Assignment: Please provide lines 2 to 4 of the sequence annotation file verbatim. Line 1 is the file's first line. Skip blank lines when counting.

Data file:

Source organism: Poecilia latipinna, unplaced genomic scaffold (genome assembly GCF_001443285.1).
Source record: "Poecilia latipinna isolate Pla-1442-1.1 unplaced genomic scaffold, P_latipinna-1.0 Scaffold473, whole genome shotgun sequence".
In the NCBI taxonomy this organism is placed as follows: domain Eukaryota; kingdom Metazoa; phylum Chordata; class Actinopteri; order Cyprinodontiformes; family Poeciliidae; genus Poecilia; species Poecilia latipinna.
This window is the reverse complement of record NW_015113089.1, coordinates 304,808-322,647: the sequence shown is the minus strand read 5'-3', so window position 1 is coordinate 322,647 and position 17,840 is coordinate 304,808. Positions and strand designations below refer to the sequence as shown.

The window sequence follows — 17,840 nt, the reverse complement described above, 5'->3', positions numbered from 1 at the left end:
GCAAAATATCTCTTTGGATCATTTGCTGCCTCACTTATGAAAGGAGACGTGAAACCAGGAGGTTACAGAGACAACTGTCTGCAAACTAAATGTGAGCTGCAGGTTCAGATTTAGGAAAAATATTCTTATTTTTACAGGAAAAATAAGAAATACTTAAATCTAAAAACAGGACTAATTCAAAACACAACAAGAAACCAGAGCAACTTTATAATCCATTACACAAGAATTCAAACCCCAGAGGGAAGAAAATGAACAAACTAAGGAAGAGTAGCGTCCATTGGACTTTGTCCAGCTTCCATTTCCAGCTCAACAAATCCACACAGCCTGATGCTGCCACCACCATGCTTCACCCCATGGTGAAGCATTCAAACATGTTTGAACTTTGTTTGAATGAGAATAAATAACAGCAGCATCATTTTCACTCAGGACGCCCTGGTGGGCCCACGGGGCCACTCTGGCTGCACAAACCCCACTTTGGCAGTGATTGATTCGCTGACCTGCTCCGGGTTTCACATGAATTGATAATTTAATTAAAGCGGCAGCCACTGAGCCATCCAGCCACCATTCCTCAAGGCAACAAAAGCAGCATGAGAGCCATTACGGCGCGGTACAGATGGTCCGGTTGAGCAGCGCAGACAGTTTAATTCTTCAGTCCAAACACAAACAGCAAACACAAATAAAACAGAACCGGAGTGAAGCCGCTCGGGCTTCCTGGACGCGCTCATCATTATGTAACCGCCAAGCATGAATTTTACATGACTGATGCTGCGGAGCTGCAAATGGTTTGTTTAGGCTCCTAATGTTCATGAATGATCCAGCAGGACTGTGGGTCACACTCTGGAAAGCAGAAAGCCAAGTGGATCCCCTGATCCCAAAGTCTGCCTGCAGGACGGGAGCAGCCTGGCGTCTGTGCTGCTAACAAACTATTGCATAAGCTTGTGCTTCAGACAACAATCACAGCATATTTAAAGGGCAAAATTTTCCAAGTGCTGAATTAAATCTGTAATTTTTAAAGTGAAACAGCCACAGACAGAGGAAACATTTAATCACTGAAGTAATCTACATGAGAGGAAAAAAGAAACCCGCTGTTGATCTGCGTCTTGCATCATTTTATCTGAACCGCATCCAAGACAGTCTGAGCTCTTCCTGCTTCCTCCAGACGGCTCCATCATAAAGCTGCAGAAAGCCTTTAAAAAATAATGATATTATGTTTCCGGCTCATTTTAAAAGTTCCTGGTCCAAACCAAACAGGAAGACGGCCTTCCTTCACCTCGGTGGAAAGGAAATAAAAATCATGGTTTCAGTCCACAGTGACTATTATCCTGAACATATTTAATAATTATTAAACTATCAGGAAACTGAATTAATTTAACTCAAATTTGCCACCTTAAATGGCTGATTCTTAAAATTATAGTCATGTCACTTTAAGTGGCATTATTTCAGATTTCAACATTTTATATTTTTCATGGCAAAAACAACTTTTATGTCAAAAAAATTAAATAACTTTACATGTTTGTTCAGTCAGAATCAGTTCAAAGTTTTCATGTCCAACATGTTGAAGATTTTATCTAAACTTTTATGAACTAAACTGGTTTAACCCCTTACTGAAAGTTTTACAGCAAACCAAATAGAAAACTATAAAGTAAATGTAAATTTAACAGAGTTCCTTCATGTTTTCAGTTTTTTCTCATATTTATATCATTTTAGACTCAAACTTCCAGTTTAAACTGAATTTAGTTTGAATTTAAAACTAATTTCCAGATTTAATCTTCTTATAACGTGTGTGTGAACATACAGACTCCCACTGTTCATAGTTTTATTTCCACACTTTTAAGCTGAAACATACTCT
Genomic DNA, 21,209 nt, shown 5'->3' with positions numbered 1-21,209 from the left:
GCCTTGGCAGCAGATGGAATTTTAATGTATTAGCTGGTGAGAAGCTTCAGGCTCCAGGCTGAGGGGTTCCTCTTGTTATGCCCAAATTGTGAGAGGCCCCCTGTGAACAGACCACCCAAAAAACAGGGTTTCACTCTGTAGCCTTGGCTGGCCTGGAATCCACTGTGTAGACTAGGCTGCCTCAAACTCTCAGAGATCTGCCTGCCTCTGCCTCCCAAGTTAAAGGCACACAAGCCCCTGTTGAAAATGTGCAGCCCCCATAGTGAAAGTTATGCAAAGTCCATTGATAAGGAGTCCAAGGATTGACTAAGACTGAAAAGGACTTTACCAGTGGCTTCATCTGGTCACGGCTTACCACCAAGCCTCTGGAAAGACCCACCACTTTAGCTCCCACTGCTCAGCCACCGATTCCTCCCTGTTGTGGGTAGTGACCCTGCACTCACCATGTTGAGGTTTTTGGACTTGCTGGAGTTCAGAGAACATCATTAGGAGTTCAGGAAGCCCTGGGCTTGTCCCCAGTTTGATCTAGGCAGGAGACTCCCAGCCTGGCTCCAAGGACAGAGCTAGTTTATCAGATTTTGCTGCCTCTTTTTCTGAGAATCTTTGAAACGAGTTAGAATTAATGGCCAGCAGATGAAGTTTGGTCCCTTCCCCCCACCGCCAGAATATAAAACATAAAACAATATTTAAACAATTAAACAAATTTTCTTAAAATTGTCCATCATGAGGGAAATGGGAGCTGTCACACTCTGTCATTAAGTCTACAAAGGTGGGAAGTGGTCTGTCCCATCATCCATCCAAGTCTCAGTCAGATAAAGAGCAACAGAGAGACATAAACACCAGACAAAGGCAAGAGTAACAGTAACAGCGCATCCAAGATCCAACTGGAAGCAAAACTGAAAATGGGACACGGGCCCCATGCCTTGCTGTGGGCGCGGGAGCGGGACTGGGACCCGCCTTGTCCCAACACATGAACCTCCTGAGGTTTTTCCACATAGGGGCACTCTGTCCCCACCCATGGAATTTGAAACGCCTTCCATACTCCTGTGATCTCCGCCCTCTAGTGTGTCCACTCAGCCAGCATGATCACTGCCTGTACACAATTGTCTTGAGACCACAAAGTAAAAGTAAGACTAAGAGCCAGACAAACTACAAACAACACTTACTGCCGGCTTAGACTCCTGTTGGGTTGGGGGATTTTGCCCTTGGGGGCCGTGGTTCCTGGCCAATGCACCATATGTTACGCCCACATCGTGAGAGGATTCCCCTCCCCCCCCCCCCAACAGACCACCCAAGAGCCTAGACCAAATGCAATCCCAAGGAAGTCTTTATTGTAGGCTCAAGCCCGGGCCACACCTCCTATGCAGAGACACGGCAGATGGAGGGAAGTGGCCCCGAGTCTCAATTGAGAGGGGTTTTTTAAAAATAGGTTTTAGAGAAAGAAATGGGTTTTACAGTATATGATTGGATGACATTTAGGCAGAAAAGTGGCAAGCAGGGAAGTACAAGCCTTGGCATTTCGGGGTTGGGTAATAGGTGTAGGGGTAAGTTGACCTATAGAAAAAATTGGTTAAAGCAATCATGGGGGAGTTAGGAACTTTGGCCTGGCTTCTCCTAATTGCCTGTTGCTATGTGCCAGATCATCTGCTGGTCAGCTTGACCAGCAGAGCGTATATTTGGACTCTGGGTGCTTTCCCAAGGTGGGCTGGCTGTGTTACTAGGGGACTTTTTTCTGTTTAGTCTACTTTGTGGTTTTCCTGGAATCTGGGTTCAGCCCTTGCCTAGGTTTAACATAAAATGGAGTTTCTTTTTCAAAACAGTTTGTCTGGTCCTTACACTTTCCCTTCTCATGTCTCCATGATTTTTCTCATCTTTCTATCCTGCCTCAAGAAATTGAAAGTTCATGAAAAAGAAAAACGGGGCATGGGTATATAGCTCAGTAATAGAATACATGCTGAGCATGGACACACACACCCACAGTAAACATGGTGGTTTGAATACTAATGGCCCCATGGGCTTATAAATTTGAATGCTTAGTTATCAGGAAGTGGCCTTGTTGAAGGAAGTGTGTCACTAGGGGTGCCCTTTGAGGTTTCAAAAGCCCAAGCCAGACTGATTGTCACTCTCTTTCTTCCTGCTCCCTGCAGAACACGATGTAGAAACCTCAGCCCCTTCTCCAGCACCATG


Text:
Source record: "Poecilia latipinna isolate Pla-1442-1.1 unplaced genomic scaffold, P_latipinna-1.0 Scaffold473, whole genome shotgun sequence".
In the NCBI taxonomy this organism is placed as follows: domain Eukaryota; kingdom Metazoa; phylum Chordata; class Actinopteri; order Cyprinodontiformes; family Poeciliidae; genus Poecilia; species Poecilia latipinna.
This window is the reverse complement of record NW_015113089.1, coordinates 304,808-322,647: the sequence shown is the minus strand read 5'-3', so window position 1 is coordinate 322,647 and position 17,840 is coordinate 304,808. Positions and strand designations below refer to the sequence as shown.